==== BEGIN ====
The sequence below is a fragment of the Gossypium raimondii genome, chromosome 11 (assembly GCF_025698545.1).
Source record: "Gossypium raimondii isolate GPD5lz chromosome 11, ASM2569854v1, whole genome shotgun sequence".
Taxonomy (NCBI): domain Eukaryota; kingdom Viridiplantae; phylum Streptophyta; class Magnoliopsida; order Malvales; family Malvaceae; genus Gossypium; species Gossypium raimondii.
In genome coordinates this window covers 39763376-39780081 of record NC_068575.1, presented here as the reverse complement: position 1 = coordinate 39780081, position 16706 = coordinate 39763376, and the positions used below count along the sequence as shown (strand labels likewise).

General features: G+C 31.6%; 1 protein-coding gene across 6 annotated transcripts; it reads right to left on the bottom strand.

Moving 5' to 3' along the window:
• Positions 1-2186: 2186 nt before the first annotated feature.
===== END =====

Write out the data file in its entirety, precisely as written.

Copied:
The sequence below is a fragment of the Gossypium raimondii genome, chromosome 11 (assembly GCF_025698545.1).
Source record: "Gossypium raimondii isolate GPD5lz chromosome 11, ASM2569854v1, whole genome shotgun sequence".
Taxonomy (NCBI): domain Eukaryota; kingdom Viridiplantae; phylum Streptophyta; class Magnoliopsida; order Malvales; family Malvaceae; genus Gossypium; species Gossypium raimondii.
In genome coordinates this window covers 39763376-39780081 of record NC_068575.1, presented here as the reverse complement: position 1 = coordinate 39780081, position 16706 = coordinate 39763376, and the positions used below count along the sequence as shown (strand labels likewise).

General features: G+C 31.6%; 1 protein-coding gene across 6 annotated transcripts; it reads right to left on the bottom strand.

Moving 5' to 3' along the window:
• Positions 1-2186: 2186 nt before the first annotated feature.